By Rob Mahoney
Mere days after Indiana head coach Frank Vogel made note of Danny Granger's seemingly imminent return, the Pacers have ruled their high-scoring forward out for the season. According to the team, Granger will undergo another surgery on his left knee after lingering soreness was not relieved by rest and rehabilitation, thus removing any possibility for Granger to bolster Indiana's lineup during the playoffs. He is expected to be available for the start of training camp next season.
This has been a trying season for Granger, who managed to play just five games in between his two surgical procedures. Indiana, on the other hand, has fared surprisingly well in Granger’s absence with a 45-27 record, good for No. 3 in the East. They even managed to score at an above-average rate over the last 20 games, per NBA.com, after previously ranking near the bottom of the league in offensive efficiency. That, in addition to Indiana's fantastically stingy defense, should keep the Pacers rooted firmly in the East's second tier to contend with the likes of New York and Brooklyn for the honor of being the conference's runner-up.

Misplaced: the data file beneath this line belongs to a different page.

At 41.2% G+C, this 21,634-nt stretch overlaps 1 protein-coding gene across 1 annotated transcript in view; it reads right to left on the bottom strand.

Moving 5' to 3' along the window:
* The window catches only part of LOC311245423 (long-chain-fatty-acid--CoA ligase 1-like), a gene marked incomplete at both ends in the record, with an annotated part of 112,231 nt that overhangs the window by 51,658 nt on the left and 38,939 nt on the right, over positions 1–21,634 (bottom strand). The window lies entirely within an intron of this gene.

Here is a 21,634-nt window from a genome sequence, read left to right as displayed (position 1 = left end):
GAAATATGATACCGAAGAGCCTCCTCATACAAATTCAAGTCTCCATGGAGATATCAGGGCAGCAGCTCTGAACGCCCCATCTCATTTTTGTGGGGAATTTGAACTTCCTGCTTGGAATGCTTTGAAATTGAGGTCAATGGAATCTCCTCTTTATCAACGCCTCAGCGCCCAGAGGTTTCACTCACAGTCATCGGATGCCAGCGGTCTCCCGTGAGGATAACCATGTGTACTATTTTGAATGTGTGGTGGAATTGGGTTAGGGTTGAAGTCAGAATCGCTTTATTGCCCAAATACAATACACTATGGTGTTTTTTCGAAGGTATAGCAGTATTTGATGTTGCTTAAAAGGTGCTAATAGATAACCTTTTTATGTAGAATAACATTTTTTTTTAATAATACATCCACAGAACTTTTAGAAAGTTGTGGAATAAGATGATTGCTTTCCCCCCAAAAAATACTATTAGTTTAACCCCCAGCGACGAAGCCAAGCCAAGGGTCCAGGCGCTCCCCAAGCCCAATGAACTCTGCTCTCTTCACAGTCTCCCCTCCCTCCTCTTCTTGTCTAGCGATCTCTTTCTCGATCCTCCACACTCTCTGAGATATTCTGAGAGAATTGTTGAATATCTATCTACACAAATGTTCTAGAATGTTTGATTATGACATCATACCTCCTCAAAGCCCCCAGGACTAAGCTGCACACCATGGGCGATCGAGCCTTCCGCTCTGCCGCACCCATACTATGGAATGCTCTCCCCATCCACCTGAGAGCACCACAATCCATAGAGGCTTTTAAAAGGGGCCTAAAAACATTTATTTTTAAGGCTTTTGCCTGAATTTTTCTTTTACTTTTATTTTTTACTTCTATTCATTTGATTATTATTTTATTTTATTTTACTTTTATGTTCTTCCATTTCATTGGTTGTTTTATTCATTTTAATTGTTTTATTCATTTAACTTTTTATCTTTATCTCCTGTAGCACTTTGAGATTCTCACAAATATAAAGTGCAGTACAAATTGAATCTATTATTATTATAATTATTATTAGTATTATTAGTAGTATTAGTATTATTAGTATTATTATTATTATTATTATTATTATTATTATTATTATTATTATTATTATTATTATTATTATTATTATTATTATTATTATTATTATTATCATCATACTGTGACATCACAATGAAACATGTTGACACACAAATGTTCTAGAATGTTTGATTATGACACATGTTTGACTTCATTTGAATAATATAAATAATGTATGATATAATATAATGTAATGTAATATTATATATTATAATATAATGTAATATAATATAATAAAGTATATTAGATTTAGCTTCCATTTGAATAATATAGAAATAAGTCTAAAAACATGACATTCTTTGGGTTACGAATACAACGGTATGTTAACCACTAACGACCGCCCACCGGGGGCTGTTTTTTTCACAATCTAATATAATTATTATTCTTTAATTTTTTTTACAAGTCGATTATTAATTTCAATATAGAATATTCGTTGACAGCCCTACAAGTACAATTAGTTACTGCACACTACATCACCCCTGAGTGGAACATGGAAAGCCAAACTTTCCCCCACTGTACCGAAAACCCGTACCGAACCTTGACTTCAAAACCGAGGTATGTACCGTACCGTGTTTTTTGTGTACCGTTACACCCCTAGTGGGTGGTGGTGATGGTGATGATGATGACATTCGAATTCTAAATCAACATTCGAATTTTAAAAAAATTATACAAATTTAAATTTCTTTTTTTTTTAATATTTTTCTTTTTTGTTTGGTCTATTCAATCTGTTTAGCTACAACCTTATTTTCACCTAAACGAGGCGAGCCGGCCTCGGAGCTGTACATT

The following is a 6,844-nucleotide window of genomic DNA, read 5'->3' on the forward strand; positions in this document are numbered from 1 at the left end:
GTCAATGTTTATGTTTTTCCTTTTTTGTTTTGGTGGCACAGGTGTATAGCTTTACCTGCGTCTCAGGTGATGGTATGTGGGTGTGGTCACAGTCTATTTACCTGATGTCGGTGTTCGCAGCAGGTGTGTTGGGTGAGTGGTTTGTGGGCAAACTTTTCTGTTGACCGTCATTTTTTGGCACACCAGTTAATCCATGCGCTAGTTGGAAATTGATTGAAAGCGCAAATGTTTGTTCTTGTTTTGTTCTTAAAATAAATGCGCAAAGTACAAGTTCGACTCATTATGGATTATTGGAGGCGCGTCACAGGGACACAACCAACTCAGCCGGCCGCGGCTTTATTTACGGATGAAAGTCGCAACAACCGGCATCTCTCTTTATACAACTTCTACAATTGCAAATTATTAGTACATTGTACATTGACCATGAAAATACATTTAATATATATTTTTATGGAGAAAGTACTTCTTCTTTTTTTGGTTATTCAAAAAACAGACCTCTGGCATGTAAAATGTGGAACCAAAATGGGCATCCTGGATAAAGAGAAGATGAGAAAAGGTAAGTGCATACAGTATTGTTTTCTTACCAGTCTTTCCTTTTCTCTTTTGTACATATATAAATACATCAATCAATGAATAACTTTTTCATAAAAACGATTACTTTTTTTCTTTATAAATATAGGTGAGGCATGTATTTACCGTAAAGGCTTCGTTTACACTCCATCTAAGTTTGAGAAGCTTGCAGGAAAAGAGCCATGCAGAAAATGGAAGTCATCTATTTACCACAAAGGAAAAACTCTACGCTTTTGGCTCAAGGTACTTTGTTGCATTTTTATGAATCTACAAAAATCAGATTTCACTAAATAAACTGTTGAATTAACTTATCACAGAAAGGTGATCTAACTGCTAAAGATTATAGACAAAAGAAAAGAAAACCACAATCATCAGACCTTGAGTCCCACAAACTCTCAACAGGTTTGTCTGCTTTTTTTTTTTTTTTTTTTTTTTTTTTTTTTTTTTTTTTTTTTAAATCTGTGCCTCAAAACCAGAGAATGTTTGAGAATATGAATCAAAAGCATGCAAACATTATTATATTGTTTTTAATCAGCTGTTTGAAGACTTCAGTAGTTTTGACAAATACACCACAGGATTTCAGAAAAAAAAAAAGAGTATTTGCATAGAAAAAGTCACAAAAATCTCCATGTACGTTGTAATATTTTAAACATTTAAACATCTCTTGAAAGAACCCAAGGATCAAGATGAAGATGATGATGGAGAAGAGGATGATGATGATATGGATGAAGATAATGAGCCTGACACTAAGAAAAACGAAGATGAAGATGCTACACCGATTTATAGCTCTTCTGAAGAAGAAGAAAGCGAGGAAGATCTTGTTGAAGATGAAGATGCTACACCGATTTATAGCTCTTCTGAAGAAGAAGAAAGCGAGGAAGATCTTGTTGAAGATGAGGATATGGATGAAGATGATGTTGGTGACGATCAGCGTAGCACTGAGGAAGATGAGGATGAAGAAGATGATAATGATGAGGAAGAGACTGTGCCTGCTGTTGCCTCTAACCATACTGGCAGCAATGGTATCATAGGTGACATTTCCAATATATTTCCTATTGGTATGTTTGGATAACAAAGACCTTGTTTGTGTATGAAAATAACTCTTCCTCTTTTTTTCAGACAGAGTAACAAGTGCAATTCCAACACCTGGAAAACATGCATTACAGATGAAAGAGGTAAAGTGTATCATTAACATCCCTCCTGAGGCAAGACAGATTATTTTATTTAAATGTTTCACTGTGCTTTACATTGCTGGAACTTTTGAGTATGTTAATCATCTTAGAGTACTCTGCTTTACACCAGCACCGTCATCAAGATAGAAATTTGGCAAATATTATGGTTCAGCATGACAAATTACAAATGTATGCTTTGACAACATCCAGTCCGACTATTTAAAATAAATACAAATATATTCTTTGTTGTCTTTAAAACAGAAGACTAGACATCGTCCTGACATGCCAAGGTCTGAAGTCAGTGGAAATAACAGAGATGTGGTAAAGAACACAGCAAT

But any hope that Indiana had of elevating their play with a late-season addition is now gone; Granger represented the difference between the Pacers merely competing with the Heat and actually challenging them in a potential playoff series, if only because of the strategic boon that he provided to Vogel in terms of matchup manipulation and starter/reserve balance. As it stands, Indiana will do fine in leaning heavily on a sturdy starting lineup, but ultimately looks to fall a bit short of Miami's incredible benchmark. There's no shame in that, and even without Granger we can be assured that a smart, hard-working Pacers team will manage a perfectly respectable postseason showing. As nice as it would have been for Indiana to add Granger to the mix, this Pacers team is more than comfortable operating without him at this point. They've learned to rely on the versatile talents of Paul George and David West, to thrive by the steady hand of George Hill and to trust Lance Stephenson for selective scoring. Roy Hibbert has come around a bit to carry some offensive weight, all while challenging shots in the paint at an All-NBA level and aiding in the Pacers' sound rebounding dominance. This all makes for a good team and a nice formula, but it's going to take something special to derail the Heat this season -- and that level of two-way excellence just doesn't seem possible without Granger's volume scoring and defensive efficacy in the lineup.